R    204.12.1.0/24 [120/10] via 163.1.38.8, 00:00:16, FastEthernet0/0
         54.0.0.0/8 is variably subnetted, 2 subnets, 2 masks
    R       54.1.7.0/24 [120/10] via 163.1.38.8, 00:00:16, FastEthernet0/0
    R       54.1.7.254/32 [120/10] via 163.1.38.8, 00:00:16, FastEthernet0/0
    R    212.18.1.0/24 [120/10] via 163.1.38.8, 00:00:16, FastEthernet0/0
         163.1.0.0/16 is variably subnetted, 14 subnets, 3 masks
    R       163.1.12.0/24 [120/3] via 163.1.38.8, 00:00:16, FastEthernet0/0
    R       163.1.18.0/24 [120/1] via 163.1.38.8, 00:00:16, FastEthernet0/0
    R    212.18.0.0/24 [120/10] via 163.1.38.8, 00:00:16, FastEthernet0/0
    R    212.18.3.0/24 [120/10] via 163.1.38.8, 00:00:16, FastEthernet0/0
    R    212.18.2.0/24 [120/10] via 163.1.38.8, 00:00:16, FastEthernet0/0
         150.1.0.0/16 is variably subnetted, 8 subnets, 2 masks
    R       150.1.6.0/24 [120/10] via 163.1.38.8, 00:00:16, FastEthernet0/0
    R       150.1.2.0/24 [120/10] via 163.1.38.8, 00:00:16, FastEthernet0/0
    R       150.1.1.0/24 [120/3] via 163.1.38.8, 00:00:16, FastEthernet0/0
    R       150.1.8.0/24 [120/1] via 163.1.38.8, 00:00:16, FastEthernet0/0

    ---------------------------------------

    Rack1R1#show ip route ospf
    O E2 204.12.1.0/24 [110/20] via 163.1.12.2, 03:09:24, Serial1/0
         54.0.0.0/8 is variably subnetted, 2 subnets, 2 masks
    O E2    54.1.7.0/24 [110/20] via 163.1.12.2, 03:09:24, Serial1/0
    O E2    54.1.7.254/32 [110/20] via 163.1.12.2, 03:09:24, Serial1/0
    O E2 212.18.1.0/24 [110/20] via 163.1.12.2, 03:09:24, Serial1/0
    O E2 212.18.0.0/24 [110/20] via 163.1.12.2, 03:09:24, Serial1/0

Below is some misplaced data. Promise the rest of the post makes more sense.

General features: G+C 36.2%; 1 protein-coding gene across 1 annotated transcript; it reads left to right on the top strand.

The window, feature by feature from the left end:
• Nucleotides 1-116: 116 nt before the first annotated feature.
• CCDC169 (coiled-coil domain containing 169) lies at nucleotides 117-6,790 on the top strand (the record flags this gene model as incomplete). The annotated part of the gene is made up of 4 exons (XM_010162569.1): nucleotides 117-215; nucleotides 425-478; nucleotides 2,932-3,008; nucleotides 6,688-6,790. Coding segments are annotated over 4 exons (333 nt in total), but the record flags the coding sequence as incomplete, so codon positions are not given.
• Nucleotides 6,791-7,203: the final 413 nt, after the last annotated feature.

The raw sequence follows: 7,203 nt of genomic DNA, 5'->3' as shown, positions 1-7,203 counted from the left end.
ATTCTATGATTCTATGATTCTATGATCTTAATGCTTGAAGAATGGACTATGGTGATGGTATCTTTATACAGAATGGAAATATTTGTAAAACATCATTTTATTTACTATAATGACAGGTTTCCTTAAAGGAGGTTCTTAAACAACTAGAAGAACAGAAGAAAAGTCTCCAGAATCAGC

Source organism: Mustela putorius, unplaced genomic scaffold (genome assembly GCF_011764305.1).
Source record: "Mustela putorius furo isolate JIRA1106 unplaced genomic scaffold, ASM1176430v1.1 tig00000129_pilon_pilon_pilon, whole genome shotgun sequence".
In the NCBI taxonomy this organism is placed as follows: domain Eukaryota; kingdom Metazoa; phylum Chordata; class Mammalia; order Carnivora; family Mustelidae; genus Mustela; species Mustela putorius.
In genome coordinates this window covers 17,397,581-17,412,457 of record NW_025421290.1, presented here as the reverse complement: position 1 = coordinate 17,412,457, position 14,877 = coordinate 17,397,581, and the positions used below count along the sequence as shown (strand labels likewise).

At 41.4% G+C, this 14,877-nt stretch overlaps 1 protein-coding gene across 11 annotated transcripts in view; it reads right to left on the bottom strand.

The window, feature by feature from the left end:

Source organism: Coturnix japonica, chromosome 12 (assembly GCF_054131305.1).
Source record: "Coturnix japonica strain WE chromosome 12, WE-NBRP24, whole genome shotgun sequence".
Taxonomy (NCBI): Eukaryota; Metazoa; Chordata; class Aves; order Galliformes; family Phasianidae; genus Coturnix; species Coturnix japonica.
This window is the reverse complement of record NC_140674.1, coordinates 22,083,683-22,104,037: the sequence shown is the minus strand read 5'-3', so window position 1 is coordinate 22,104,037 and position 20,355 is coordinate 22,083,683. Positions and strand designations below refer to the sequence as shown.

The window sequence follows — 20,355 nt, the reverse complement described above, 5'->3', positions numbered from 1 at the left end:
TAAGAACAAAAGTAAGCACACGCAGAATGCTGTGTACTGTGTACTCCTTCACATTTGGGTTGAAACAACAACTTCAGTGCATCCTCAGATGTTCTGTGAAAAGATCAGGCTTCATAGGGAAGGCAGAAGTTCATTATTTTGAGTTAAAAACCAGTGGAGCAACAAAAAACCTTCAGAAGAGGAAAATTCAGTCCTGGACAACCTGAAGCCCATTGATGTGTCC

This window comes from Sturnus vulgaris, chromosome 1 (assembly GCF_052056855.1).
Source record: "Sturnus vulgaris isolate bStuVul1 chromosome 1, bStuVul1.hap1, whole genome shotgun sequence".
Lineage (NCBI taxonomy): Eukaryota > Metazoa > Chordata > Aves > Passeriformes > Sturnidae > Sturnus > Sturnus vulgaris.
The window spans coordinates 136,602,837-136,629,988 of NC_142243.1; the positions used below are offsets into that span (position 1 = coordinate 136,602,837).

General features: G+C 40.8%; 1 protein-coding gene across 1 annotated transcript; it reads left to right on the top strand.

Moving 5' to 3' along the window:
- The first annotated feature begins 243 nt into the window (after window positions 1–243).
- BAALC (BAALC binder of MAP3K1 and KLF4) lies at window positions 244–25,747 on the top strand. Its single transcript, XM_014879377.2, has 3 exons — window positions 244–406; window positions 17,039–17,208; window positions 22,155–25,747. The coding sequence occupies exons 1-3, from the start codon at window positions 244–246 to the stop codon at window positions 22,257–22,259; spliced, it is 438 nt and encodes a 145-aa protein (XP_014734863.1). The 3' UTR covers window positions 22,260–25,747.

O E2 212.18.3.0/24 [110/20] via 163.1.12.2, 03:09:24, Serial1/0
    O E2 212.18.2.0/24 [110/20] via 163.1.12.2, 03:09:24, Serial1/0
         150.1.0.0/16 is variably subnetted, 8 subnets, 2 masks
    O E2    150.1.6.0/24 [110/20] via 163.1.12.2, 03:09:24, Serial1/0
    O E2    150.1.2.0/24 [110/20] via 163.1.12.2, 03:09:24, Serial1/0
    Rack1R1#show ip route rip
         163.1.0.0/16 is variably subnetted, 14 subnets, 3 masks
    R       163.1.0.128/25 [120/9] via 163.1.18.8, 00:00:24, FastEthernet0/0
    R       163.1.35.0/24 [120/2] via 163.1.18.8, 00:00:24, FastEthernet0/0
    R       163.1.38.0/24 [120/1] via 163.1.18.8, 00:00:24, FastEthernet0/0
    R       163.1.45.5/32 [120/9] via 163.1.18.8, 00:00:24, FastEthernet0/0
    R       163.1.45.0/24 [120/9] via 163.1.18.8, 00:00:24, FastEthernet0/0
    R       163.1.54.0/24 [120/9] via 163.1.18.8, 00:00:24, FastEthernet0/0
    R       163.1.57.0/24 [120/9] via 163.1.18.8, 00:00:24, FastEthernet0/0
    R       163.1.3.0/24 [120/9] via 163.1.18.8, 00:00:24, FastEthernet0/0
    R       163.1.0.0/25 [120/9] via 163.1.18.8, 00:00:24, FastEthernet0/0
    R       163.1.7.0/24 [120/9] via 163.1.18.8, 00:00:24, FastEthernet0/0
    R       163.1.5.0/24 [120/9] via 163.1.18.8, 00:00:24, FastEthernet0/0
    R    10.0.0.0/8 [120/9] via 163.1.18.8, 00:00:24, FastEthernet0/0
    R    192.10.1.0/24 [120/9] via 163.1.18.8, 00:00:24, FastEthernet0/0
         150.1.0.0/16 is variably subnetted, 8 subnets, 2 masks
    R       150.1.7.0/24 [120/9] via 163.1.18.8, 00:00:24, FastEthernet0/0
    R       150.1.3.0/24 [120/2] via 163.1.18.8, 00:00:24, FastEthernet0/0
    R       150.1.5.5/32 [120/9] via 163.1.18.8, 00:00:24, FastEthernet0/0
    R       150.1.4.4/32 [120/9] via 163.1.18.8, 00:00:24, FastEthernet0/0
    R       150.1.8.0/24 [120/1] via 163.1.18.8, 00:00:24, FastEthernet0/0

    ---------------------------------------

    Now verifying the end-to-end reachability between R6 and SW3 crossing the all the IGP domains.

    Rack1SW3#ping 204.12.1.6

    Type escape sequence to abort.
    Sending 5, 100-byte ICMP Echos to 204.12.1.6, timeout is 2 seconds:
    !!!!!
    Success rate is 100 percent (5/5), round-trip min/avg/max = 17/48/118 ms
    Rack1SW3#trace 204.12.1.6

    Type escape sequence to abort.
    Tracing the route to 204.12.1.6

      1 163.1.0.134 0 msec 8 msec 8 msec
      2 163.1.0.1 0 msec 9 msec 0 msec
      3 163.1.57.5 33 msec 34 msec 8 msec